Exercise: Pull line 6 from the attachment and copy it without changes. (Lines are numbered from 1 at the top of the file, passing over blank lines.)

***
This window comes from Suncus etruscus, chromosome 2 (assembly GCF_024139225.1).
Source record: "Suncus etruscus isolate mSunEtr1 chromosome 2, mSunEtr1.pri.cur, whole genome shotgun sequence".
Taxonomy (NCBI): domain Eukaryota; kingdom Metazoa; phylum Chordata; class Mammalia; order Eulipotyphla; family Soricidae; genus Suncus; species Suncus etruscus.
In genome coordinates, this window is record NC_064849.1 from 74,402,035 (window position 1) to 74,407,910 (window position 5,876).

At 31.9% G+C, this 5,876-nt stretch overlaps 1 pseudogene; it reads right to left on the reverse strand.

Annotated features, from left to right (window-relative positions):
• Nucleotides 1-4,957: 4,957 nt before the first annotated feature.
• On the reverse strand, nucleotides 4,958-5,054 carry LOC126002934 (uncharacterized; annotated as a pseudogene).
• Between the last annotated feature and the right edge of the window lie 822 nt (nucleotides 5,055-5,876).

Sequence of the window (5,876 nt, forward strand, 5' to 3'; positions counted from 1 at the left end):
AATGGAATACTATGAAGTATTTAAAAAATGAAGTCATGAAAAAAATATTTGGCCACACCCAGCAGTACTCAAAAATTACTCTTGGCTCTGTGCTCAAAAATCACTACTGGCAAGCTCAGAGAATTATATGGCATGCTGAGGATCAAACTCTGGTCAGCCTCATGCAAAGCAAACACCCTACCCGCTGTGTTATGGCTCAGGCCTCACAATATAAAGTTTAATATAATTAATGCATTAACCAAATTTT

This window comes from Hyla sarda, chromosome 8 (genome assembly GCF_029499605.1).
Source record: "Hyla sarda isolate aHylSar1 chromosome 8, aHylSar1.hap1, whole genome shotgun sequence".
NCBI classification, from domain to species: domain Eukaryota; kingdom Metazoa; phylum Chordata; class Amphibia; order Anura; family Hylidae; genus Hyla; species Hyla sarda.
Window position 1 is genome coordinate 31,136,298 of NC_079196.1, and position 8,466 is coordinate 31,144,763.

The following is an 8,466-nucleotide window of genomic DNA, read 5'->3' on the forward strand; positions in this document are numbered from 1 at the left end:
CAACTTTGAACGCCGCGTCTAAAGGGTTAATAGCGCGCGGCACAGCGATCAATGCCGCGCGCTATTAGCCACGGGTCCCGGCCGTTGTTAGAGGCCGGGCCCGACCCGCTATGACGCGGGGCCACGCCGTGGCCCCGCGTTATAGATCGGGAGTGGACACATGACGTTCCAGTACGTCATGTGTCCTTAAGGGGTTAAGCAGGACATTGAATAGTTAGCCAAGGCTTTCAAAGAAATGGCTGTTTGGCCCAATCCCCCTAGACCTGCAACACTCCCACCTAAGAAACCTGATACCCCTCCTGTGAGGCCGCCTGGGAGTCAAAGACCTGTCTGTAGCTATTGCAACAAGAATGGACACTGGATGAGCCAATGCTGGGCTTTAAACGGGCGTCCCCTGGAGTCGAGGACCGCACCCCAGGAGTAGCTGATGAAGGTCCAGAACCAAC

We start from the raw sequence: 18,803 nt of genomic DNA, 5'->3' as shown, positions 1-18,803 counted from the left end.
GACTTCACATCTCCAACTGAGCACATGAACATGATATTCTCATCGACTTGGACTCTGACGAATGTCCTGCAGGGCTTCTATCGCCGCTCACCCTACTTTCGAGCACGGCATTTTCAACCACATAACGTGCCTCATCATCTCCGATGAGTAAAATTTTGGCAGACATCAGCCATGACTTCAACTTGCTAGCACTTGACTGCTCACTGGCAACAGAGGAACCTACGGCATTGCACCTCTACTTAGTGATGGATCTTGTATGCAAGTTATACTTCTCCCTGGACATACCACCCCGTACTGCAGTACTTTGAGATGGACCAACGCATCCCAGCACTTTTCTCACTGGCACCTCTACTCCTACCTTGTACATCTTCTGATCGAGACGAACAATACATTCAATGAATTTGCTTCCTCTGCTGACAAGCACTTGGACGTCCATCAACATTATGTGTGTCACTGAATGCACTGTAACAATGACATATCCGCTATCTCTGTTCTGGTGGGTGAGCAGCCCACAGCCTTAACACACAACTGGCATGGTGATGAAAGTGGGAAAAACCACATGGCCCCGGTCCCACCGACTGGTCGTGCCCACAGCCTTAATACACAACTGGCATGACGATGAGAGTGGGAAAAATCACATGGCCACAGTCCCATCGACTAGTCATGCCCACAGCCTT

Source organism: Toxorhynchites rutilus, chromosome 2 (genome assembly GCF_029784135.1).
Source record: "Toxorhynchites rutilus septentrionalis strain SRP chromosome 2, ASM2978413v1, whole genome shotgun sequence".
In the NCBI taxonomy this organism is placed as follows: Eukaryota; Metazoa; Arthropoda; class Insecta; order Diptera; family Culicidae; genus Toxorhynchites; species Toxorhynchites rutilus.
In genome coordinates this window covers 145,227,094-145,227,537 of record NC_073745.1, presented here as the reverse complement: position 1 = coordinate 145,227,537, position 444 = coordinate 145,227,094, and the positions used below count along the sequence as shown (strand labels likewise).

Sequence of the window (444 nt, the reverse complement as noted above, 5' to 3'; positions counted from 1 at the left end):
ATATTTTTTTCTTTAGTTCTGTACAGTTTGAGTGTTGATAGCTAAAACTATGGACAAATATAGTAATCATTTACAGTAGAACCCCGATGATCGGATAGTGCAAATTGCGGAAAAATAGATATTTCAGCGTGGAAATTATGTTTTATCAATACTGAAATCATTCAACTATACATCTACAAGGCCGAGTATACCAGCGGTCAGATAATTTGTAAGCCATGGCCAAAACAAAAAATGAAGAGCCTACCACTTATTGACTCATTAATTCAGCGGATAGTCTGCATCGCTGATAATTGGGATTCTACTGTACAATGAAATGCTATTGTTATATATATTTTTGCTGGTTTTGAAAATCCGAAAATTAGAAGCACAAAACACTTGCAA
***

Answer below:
Annotated features, from left to right (window-relative positions):